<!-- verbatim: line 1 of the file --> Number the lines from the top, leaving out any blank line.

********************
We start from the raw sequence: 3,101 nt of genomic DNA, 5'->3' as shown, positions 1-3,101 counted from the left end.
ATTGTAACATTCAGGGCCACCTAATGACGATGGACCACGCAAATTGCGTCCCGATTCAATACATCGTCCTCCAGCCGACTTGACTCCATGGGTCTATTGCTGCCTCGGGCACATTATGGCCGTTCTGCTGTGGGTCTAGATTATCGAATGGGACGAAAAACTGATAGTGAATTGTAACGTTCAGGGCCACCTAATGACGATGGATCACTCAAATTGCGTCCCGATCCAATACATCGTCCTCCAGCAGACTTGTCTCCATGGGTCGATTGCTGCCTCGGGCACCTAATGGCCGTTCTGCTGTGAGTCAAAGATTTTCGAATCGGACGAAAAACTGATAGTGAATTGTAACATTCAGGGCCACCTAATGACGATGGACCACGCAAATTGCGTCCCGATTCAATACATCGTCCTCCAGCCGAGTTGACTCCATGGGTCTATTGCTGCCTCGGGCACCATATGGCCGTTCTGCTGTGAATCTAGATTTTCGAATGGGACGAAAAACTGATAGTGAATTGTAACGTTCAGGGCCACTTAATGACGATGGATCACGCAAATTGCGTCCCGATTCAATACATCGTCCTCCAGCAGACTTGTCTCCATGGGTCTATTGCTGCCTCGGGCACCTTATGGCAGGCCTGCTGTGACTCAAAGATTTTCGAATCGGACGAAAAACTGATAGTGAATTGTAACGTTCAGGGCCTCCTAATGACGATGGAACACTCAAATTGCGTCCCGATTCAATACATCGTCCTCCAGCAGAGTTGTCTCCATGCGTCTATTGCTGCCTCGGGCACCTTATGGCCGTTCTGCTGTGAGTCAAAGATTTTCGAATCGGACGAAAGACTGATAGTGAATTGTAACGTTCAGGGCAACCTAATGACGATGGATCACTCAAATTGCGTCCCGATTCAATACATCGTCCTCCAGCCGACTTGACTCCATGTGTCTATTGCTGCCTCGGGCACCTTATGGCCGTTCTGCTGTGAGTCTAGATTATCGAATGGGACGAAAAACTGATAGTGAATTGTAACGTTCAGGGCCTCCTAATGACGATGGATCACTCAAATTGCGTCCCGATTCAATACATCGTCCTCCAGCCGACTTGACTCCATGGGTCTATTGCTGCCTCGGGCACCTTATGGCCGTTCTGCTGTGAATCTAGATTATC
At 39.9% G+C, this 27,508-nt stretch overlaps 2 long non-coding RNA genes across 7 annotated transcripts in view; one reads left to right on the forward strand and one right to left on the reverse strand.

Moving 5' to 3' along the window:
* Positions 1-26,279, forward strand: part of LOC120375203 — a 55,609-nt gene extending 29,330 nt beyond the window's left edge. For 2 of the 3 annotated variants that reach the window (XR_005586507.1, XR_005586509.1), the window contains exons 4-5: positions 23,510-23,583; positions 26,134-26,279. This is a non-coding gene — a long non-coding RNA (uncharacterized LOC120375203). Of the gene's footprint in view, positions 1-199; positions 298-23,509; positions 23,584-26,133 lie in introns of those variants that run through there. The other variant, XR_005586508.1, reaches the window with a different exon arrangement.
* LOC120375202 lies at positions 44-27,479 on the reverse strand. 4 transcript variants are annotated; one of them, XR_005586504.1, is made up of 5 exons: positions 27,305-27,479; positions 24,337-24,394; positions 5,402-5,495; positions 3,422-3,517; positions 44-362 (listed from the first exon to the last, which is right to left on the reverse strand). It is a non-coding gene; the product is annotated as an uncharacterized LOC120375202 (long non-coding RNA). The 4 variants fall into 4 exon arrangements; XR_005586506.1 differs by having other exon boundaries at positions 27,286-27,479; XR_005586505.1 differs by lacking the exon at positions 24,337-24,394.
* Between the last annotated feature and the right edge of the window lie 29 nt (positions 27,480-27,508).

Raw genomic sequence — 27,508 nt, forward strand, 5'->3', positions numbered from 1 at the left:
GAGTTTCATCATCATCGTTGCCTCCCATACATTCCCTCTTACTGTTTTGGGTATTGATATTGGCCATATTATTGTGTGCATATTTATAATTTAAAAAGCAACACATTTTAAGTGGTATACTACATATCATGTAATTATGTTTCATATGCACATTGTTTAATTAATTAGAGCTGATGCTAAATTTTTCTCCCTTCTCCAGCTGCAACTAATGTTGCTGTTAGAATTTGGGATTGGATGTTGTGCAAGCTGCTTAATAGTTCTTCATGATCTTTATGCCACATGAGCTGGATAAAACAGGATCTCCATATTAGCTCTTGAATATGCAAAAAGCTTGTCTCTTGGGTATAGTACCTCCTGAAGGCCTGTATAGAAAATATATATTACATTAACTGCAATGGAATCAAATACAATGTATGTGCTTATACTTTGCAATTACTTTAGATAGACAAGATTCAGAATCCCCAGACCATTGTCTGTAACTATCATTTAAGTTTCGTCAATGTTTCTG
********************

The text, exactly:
We start from the raw sequence: 3,101 nt of genomic DNA, 5'->3' as shown, positions 1-3,101 counted from the left end.